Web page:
excrescent


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ex·cres·cent

 (ĭk-skrĕs′ənt)
adj.
1. Growing out abnormally, excessively, or superfluously.
2. Linguistics Of or relating to epenthesis; epenthetic.

ex·cres′cent·ly adv.

excrescent

(ɪkˈskrɛsənt)
adj
1. (Pathology) denoting, relating to, or resembling an abnormal outgrowth
2. uselessly added; not essential; superfluous
3. (Phonetics & Phonology) denoting or relating to a speech sound or letter inserted into a word without etymological justification, such as the b in nimble
[C17: from Latin excrēscēns, from excrēscere, from crēscere to grow]
exˈcrescently adv

ex•cres•cent

(ɪkˈskrɛs ənt)

adj.
1. growing abnormally out of something else; superfluous.
2. (of a speech sound) inserted or added as a result of articulatory interaction or impetus, as the t-sound in sense (sents); intrusive; parasitic.
[1600–10; < Latin excrēscent-, s. of excrēscēns, present participle of excrēscere to grow out]
ex•cres′cent•ly, adv.
ThesaurusAntonymsRelated WordsSynonymsLegend:
Adj.1.excrescent - forming an outgrowth (usually an excessive outgrowth)
References in classic literature ?
Out of this lifeless mass has already grown an excrescent power, which tends to realize all the dangers that can be apprehended from a defective construction of the supreme government of the Union.
("Deceit" outputs from an ingeniously creative reading by John of my 1977 text "What Lingers On (, when the Song is Ended".) But I think this is another excrescent virtualizing device, a symptom of the core recognition/cognition problem: is identity contingent on identification?
(Among his other accomplishments is the assemblage of an "excrescent" collection of Hawaiian leisure shirts, according to the OpenCola Web site.)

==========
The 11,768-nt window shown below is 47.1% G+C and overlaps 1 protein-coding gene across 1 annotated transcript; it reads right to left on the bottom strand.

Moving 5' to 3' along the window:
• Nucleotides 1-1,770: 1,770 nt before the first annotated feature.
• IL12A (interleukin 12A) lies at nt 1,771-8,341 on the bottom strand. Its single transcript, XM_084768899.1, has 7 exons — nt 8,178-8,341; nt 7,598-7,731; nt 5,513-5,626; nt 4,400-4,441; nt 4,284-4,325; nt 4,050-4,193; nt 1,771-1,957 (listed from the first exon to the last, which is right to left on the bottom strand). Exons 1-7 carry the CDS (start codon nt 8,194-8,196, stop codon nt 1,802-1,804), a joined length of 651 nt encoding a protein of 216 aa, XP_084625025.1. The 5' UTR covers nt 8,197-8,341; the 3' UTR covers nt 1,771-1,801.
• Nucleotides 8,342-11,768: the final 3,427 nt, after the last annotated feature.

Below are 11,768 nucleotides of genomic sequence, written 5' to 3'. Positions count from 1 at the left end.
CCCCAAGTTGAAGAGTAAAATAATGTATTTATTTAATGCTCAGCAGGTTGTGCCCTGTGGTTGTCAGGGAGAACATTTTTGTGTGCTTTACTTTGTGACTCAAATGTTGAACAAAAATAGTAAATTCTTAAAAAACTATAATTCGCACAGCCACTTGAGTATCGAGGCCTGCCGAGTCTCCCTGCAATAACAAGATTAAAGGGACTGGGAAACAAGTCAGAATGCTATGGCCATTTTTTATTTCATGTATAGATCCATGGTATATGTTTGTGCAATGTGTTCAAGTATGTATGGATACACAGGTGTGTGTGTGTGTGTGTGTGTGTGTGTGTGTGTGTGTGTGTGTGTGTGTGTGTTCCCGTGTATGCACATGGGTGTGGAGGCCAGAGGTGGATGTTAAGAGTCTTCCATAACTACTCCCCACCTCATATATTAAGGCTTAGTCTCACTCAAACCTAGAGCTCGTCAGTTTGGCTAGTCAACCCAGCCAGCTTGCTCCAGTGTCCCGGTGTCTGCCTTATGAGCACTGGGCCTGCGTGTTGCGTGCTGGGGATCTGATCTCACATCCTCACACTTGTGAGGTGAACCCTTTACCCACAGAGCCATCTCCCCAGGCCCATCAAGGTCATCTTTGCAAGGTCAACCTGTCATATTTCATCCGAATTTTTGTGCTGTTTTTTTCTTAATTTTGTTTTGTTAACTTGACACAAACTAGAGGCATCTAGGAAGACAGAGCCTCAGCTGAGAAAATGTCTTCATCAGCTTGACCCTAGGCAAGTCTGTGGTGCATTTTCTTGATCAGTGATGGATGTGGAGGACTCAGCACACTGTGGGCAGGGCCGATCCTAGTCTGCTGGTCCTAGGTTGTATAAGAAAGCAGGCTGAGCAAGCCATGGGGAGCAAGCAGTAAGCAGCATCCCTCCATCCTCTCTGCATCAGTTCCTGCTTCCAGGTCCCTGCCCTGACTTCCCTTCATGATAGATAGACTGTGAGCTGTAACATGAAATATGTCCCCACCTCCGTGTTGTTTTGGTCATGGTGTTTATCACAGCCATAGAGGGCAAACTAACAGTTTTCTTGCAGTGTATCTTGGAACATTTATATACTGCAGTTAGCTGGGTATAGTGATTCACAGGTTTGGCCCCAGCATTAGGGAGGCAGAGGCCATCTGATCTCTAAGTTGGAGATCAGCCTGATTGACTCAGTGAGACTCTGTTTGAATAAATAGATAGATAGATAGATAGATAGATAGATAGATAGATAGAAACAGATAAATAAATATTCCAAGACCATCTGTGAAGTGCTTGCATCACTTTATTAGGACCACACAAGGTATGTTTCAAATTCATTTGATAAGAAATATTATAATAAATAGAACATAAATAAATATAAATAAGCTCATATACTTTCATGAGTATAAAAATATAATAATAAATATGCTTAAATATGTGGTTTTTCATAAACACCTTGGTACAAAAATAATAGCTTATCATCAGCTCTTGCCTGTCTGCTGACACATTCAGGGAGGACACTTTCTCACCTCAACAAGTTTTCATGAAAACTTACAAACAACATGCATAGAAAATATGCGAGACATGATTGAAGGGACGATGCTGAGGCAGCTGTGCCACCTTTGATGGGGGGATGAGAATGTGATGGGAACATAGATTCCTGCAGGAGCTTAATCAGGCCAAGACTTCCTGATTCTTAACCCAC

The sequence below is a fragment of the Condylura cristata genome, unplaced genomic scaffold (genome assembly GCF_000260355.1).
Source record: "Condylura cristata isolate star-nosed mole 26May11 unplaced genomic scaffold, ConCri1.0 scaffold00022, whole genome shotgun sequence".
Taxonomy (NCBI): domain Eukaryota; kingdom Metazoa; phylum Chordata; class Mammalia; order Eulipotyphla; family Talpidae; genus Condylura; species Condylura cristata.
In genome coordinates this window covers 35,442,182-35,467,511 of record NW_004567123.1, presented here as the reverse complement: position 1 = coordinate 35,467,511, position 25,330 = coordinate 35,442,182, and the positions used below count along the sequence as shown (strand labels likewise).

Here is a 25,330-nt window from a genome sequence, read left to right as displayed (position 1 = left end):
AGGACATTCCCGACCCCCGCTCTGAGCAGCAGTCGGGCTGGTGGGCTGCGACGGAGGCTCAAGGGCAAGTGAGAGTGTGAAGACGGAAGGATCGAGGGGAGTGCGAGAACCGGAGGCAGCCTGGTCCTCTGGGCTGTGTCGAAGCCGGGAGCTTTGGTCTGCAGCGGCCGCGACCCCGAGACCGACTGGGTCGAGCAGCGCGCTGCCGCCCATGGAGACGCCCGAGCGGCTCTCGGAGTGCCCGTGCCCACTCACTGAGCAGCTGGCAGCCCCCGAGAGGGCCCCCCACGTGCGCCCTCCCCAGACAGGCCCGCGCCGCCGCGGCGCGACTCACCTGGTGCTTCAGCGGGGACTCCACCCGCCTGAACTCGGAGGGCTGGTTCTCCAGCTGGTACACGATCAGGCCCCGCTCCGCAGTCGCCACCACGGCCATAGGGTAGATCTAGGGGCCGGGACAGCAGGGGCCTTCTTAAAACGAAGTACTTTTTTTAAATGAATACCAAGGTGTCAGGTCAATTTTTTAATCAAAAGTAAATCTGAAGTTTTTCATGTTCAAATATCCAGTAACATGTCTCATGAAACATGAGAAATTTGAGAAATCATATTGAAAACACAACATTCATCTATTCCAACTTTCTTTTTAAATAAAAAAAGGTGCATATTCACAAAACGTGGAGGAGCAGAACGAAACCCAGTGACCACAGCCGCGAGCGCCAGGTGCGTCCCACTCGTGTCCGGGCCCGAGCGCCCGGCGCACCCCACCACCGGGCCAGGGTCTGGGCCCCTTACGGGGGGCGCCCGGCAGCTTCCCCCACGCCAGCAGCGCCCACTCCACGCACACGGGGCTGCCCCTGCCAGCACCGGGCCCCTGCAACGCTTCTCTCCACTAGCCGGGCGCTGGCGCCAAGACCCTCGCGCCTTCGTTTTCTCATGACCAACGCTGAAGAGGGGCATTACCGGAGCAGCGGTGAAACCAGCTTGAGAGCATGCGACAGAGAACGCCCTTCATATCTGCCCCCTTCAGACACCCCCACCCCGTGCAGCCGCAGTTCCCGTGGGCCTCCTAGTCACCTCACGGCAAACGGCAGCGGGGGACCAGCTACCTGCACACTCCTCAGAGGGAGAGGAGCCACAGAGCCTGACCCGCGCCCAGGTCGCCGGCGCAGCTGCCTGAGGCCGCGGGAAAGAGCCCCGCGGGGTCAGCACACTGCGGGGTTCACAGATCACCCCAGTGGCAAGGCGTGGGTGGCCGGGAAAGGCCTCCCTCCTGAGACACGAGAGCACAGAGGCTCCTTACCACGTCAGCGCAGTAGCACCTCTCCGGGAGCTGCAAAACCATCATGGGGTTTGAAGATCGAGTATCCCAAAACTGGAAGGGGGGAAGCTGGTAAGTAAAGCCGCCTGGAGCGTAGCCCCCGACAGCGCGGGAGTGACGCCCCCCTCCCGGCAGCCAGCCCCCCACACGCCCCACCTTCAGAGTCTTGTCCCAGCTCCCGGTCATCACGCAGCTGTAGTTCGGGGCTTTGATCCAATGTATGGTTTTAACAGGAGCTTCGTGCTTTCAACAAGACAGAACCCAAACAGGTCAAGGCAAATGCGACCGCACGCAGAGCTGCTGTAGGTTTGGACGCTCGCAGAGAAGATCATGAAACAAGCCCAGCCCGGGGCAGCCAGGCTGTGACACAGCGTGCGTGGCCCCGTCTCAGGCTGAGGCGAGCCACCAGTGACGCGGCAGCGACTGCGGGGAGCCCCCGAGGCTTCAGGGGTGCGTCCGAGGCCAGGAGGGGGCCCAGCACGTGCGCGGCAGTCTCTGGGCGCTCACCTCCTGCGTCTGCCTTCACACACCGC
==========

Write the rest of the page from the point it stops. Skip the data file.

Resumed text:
The basic tenet was that the servicing of the building should be part of and contribute to the design of the building rather than comprising excrescent accessories that detract from it.
Doran's staging was elegantly uncluttered with excessive movement or excrescent business.
For example, in Bugau [mandok] 'roast (chicken)' but [manok] 'chicken'; whereas in Mualang [manok] 'roast (a chicken)', without the phonetic realization of the stop/d/, contrasts with [mano[eta]k] 'chicken' marked by the presence of nasalization and an excrescent nasal consonant before final k.
Even more than Wells, Disch stresses the total indifference of the aliens to the monuments of human civilization, excrescent 'artifacts' they are capable of wiping away as casually as a farmer uproots weeds; as one character bitterly muses:
There's an additional gripe, that the very details that make a building come alive for the casual visitor - the historical connections, the people who lived there, its use and contents - are matters of excrescent irrelevance to Pevsner.
Oddity is no part of solid artistic development; however beautiful or impressive, it is rather an excrescent outgrowth, bound to prove abortive, and at the same time to sap life from the parent stock which without it might grow more loftily and strongly.
Yet in fact that Latin phrase, its own reflexivity foiled by an excrescent "n," manifests in Horse Latitudes a problem with language that is also a problem in war and in love: embeddedness.
He became so weak that he had to be carried behind on a stretcher, and died a few days later, just as the expedition entered the Tibetan village of Kampa Dzong, where the team caught their first sight of Everest ('A prodigious white fang excrescent from the jaw of the world,' Mallory wrote).